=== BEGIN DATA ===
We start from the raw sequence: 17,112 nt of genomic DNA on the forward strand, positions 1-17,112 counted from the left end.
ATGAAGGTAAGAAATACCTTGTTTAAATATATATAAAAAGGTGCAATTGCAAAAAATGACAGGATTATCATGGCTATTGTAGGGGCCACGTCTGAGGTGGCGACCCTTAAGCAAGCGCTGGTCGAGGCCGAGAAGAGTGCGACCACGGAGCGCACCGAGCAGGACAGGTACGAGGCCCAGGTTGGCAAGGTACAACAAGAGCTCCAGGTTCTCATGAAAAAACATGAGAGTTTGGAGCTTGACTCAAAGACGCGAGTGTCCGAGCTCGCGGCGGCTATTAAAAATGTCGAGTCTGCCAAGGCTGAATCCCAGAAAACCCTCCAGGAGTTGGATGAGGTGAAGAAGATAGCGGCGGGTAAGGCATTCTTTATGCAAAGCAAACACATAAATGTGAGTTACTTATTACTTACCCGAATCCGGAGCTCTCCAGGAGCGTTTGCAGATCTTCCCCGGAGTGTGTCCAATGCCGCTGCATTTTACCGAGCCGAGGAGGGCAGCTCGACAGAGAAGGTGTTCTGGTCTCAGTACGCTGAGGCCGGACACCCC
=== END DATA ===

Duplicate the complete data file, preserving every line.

We start from the raw sequence: 17,112 nt of genomic DNA on the forward strand, positions 1-17,112 counted from the left end.
ATGAAGGTAAGAAATACCTTGTTTAAATATATATAAAAAGGTGCAATTGCAAAAAATGACAGGATTATCATGGCTATTGTAGGGGCCACGTCTGAGGTGGCGACCCTTAAGCAAGCGCTGGTCGAGGCCGAGAAGAGTGCGACCACGGAGCGCACCGAGCAGGACAGGTACGAGGCCCAGGTTGGCAAGGTACAACAAGAGCTCCAGGTTCTCATGAAAAAACATGAGAGTTTGGAGCTTGACTCAAAGACGCGAGTGTCCGAGCTCGCGGCGGCTATTAAAAATGTCGAGTCTGCCAAGGCTGAATCCCAGAAAACCCTCCAGGAGTTGGATGAGGTGAAGAAGATAGCGGCGGGTAAGGCATTCTTTATGCAAAGCAAACACATAAATGTGAGTTACTTATTACTTACCCGAATCCGGAGCTCTCCAGGAGCGTTTGCAGATCTTCCCCGGAGTGTGTCCAATGCCGCTGCATTTTACCGAGCCGAGGAGGGCAGCTCGACAGAGAAGGTGTTCTGGTCTCAGTACGCTGAGGCCGGACACCCC